(7 out of 10)
The prospect of yet another compilation of old KISS tunes is a sad one indeed. The endless permutations and rearrangements of the Double Platinum track order over the years – single disc, double-disc, half-a-disc … must … include … “Rock and Roll All Nite” – have yet to result in some sort of grand rethinking of the band’s legacy; rather, they’ve just provided that year’s 6-year-olds with another cheap entry point into cartoon rock ‘n’ roll.
But in both conceit and execution, Ikons is the first retrospective look at KISS since Double Platinum that’s worth a considered look. First, there’s the reasonable price of admission; a 4-CD set for under $40. Given the band’s predilection for squeezing blood from their fans’ wallets, that’s a pleasant surprise. Second, and far more important, is the content. Each disc focuses on each band member’s material; disc one is Gene’s, disc two is Paul’s, disc three is Ace’s and disc four is Peter’s. Of course, as everyone knows, the Ace disc is far and away the best, and hearing his material concisely compiled puts the lie to Gene Simmons’ insistence over the years that Frehley’s input was inconsequential. Hell, Ace was the only one who emerged with a good song from The Elder (“Dark Light,” which, miraculously, is included here). On the other hand, the tendency of Simmons and Paul Stanley to engage in schmaltzy mediocrity is made abundantly clear when listening to their discs. (Yeah, Peter Criss’ is still the worst of all the discs, but even his worst song is nowhere near as terrible as Simmons’ “Radioactive.”)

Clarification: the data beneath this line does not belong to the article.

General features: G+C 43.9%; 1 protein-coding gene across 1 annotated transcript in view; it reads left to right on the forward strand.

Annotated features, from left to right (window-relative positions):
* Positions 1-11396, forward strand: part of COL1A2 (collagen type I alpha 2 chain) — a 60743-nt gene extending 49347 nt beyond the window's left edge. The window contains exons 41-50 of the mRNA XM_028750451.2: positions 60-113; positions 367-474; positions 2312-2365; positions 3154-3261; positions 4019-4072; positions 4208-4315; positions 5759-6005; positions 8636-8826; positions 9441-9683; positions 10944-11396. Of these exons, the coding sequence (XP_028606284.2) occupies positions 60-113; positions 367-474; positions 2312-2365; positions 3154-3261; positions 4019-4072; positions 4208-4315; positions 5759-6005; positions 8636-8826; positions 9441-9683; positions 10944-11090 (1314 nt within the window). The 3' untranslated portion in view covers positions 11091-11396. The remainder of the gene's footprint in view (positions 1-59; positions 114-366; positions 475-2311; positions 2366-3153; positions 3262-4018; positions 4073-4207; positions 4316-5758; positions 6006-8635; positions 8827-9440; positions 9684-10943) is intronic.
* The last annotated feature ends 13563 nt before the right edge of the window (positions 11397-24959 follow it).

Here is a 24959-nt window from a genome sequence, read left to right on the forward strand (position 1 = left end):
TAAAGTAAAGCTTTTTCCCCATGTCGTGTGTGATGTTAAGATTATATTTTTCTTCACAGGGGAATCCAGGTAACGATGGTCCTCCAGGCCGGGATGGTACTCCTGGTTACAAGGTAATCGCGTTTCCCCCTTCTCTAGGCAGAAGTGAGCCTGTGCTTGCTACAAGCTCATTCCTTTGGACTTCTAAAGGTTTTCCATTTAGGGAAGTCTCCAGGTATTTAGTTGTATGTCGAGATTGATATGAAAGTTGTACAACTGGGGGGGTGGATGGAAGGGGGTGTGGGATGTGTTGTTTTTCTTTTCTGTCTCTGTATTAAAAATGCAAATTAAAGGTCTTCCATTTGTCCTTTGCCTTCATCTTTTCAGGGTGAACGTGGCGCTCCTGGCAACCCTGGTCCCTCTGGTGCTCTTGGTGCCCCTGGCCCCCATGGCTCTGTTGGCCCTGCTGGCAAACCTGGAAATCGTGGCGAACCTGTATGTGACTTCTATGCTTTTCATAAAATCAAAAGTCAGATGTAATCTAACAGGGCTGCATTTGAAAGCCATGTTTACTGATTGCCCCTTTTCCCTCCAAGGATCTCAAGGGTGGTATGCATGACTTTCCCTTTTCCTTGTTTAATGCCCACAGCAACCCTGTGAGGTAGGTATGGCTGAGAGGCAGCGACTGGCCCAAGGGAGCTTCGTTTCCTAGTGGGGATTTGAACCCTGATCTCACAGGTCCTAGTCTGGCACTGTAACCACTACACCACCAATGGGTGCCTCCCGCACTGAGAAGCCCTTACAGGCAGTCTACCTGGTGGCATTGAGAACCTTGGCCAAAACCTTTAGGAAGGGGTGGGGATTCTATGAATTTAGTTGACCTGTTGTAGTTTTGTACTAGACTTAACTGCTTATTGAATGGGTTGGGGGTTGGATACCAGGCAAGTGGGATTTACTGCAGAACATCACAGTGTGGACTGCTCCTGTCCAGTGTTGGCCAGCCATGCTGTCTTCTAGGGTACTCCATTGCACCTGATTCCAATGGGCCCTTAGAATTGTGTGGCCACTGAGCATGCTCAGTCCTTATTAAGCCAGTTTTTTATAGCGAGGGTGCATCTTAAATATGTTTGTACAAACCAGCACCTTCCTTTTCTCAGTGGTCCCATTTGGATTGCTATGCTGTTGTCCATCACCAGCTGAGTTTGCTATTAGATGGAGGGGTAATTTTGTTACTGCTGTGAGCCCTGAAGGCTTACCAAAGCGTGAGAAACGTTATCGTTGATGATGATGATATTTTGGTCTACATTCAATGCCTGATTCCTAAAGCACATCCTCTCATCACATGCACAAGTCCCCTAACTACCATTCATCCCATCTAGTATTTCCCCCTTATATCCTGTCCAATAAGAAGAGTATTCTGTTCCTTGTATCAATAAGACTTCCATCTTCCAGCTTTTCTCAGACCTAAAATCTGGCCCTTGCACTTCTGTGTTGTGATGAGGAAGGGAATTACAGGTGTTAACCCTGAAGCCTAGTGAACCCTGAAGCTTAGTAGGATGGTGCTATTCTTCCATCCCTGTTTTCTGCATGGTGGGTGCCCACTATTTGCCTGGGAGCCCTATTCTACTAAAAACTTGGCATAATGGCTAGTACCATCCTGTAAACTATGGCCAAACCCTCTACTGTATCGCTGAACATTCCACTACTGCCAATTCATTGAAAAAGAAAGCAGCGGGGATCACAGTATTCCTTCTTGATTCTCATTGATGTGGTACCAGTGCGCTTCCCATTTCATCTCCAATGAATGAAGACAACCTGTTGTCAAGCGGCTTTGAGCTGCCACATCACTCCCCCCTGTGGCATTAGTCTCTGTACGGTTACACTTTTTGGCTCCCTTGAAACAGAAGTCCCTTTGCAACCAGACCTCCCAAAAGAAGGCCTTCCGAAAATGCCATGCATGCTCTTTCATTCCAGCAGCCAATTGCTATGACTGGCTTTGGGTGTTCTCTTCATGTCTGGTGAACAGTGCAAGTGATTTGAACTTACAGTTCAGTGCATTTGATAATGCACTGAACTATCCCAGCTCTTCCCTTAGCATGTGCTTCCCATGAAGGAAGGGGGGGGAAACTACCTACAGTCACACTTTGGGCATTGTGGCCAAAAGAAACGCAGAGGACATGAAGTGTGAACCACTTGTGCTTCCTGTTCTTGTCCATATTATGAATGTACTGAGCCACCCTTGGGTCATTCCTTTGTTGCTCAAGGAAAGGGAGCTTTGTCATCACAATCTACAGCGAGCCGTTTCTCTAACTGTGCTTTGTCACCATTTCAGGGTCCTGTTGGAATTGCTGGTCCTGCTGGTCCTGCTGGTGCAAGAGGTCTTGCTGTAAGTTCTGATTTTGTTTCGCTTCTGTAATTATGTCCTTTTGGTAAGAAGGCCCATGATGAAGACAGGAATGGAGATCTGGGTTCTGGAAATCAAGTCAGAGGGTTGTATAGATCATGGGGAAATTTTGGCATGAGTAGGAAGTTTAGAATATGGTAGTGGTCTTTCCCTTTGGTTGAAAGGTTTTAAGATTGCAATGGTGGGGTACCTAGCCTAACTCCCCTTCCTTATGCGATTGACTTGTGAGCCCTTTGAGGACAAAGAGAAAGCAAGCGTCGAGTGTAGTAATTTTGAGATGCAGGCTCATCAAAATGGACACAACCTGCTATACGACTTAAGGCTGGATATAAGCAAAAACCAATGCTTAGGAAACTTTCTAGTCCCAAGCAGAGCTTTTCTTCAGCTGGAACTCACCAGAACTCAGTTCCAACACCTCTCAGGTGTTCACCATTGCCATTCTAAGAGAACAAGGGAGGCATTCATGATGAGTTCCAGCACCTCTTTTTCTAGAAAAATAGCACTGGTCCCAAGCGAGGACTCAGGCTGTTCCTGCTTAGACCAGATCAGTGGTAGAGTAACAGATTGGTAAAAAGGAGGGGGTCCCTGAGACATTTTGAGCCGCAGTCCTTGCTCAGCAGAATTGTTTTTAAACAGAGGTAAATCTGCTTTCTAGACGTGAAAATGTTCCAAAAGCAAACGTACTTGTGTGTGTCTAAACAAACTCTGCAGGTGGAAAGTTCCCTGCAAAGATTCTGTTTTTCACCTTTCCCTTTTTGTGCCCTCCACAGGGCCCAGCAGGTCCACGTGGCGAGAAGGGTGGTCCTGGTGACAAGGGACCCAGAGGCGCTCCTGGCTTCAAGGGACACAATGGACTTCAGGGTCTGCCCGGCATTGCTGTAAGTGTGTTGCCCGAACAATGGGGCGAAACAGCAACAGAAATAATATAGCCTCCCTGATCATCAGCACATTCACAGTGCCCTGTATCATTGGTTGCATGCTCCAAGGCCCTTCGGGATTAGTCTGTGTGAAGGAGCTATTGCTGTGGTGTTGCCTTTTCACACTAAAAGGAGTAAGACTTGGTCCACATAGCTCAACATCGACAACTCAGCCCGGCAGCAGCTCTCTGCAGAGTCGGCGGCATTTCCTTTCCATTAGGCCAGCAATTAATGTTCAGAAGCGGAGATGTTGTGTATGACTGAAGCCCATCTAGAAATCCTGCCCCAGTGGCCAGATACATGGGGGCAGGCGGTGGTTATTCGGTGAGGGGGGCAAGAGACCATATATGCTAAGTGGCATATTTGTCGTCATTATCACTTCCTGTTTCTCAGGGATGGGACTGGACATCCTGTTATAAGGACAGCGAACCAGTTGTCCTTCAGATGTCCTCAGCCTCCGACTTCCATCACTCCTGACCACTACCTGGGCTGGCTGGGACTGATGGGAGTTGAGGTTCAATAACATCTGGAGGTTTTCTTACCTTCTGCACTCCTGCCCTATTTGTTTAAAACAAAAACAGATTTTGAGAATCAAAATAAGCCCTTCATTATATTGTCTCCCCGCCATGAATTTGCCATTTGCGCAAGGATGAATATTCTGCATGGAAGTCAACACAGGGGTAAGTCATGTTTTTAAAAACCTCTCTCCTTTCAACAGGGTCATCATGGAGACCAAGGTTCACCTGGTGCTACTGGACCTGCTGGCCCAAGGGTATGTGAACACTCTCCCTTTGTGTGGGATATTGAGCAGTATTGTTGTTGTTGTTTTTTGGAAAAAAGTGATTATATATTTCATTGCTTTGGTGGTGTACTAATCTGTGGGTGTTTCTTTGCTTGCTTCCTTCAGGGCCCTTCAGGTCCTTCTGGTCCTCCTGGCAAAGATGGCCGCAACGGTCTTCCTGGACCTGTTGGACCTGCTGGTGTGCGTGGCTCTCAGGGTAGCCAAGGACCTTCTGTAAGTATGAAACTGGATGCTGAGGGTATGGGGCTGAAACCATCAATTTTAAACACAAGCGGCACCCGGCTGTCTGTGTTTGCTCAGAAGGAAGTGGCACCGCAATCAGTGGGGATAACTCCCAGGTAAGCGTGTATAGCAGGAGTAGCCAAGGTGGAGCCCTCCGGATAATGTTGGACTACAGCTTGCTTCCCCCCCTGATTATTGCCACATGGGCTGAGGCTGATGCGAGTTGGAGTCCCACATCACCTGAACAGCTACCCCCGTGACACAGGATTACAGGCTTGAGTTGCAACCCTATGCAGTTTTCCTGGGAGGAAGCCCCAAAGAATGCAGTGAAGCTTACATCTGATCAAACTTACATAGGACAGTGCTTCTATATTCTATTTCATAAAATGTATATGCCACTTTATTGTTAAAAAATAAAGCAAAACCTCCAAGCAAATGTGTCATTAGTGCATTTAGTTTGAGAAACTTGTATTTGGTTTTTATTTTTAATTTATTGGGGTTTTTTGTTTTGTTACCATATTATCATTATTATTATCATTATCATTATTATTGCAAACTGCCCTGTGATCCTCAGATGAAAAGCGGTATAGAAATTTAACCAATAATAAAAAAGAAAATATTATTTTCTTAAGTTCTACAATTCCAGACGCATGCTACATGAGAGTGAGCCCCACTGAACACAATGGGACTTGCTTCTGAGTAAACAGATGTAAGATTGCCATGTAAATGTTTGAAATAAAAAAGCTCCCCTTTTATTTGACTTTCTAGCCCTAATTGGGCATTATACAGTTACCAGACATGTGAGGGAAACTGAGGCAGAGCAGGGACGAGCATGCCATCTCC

Still, for the listener to be able to immerse themselves in each individual “character” allows for a surprisingly engaging KISS experience. It doesn’t make their bubble-gum metal any more consequential, but it does amplify the theatricality of the whole affair, which, after all, was sort of the point, right?
Standout Tracks: “Dark Light,” “Rocket Ride”